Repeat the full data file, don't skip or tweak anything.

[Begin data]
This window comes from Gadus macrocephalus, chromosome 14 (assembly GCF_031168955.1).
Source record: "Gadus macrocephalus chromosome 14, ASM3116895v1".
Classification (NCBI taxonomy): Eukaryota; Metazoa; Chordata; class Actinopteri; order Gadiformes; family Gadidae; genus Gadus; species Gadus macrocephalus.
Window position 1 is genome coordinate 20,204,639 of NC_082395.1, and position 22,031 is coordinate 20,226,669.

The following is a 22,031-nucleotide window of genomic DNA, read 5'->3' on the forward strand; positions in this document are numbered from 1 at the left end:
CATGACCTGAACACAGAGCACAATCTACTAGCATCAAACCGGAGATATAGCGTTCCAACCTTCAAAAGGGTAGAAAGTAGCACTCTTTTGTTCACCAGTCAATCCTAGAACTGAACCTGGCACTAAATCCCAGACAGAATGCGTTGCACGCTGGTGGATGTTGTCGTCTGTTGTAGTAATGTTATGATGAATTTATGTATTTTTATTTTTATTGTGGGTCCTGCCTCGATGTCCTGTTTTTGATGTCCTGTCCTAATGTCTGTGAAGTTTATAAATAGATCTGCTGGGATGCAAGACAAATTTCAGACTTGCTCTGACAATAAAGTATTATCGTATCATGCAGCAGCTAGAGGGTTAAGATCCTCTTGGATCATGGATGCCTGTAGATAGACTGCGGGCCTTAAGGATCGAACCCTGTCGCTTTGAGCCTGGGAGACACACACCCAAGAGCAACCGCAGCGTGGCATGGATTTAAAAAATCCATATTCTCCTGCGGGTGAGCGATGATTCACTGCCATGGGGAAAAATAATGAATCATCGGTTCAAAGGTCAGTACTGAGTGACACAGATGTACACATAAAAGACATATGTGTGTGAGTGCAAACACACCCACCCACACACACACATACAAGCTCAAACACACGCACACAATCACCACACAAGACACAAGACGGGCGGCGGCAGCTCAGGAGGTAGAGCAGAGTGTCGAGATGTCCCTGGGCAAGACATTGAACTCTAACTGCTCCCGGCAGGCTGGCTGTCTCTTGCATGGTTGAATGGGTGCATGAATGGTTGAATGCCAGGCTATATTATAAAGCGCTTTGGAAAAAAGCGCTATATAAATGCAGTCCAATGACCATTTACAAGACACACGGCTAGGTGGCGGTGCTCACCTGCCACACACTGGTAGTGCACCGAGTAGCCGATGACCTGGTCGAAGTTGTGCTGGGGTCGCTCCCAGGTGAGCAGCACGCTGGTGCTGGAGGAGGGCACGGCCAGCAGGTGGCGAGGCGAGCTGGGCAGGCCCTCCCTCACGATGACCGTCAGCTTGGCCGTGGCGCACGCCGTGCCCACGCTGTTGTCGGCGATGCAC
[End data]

This window comes from Gadus macrocephalus, chromosome 14 (assembly GCF_031168955.1).
Source record: "Gadus macrocephalus chromosome 14, ASM3116895v1".
Classification (NCBI taxonomy): Eukaryota; Metazoa; Chordata; class Actinopteri; order Gadiformes; family Gadidae; genus Gadus; species Gadus macrocephalus.
Window position 1 is genome coordinate 20,204,639 of NC_082395.1, and position 22,031 is coordinate 20,226,669.

The following is a 22,031-nucleotide window of genomic DNA, read 5'->3' on the forward strand; positions in this document are numbered from 1 at the left end:
CATGACCTGAACACAGAGCACAATCTACTAGCATCAAACCGGAGATATAGCGTTCCAACCTTCAAAAGGGTAGAAAGTAGCACTCTTTTGTTCACCAGTCAATCCTAGAACTGAACCTGGCACTAAATCCCAGACAGAATGCGTTGCACGCTGGTGGATGTTGTCGTCTGTTGTAGTAATGTTATGATGAATTTATGTATTTTTATTTTTATTGTGGGTCCTGCCTCGATGTCCTGTTTTTGATGTCCTGTCCTAATGTCTGTGAAGTTTATAAATAGATCTGCTGGGATGCAAGACAAATTTCAGACTTGCTCTGACAATAAAGTATTATCGTATCATGCAGCAGCTAGAGGGTTAAGATCCTCTTGGATCATGGATGCCTGTAGATAGACTGCGGGCCTTAAGGATCGAACCCTGTCGCTTTGAGCCTGGGAGACACACACCCAAGAGCAACCGCAGCGTGGCATGGATTTAAAAAATCCATATTCTCCTGCGGGTGAGCGATGATTCACTGCCATGGGGAAAAATAATGAATCATCGGTTCAAAGGTCAGTACTGAGTGACACAGATGTACACATAAAAGACATATGTGTGTGAGTGCAAACACACCCACCCACACACACACATACAAGCTCAAACACACGCACACAATCACCACACAAGACACAAGACGGGCGGCGGCAGCTCAGGAGGTAGAGCAGAGTGTCGAGATGTCCCTGGGCAAGACATTGAACTCTAACTGCTCCCGGCAGGCTGGCTGTCTCTTGCATGGTTGAATGGGTGCATGAATGGTTGAATGCCAGGCTATATTATAAAGCGCTTTGGAAAAAAGCGCTATATAAATGCAGTCCAATGACCATTTACAAGACACACGGCTAGGTGGCGGTGCTCACCTGCCACACACTGGTAGTGCACCGAGTAGCCGATGACCTGGTCGAAGTTGTGCTGGGGTCGCTCCCAGGTGAGCAGCACGCTGGTGCTGGAGGAGGGCACGGCCAGCAGGTGGCGAGGCGAGCTGGGCAGGCCCTCCCTCACGATGACCGTCAGCTTGGCCGTGGCGCACGCCGTGCCCACGCTGTTGTCGGCGATGCAC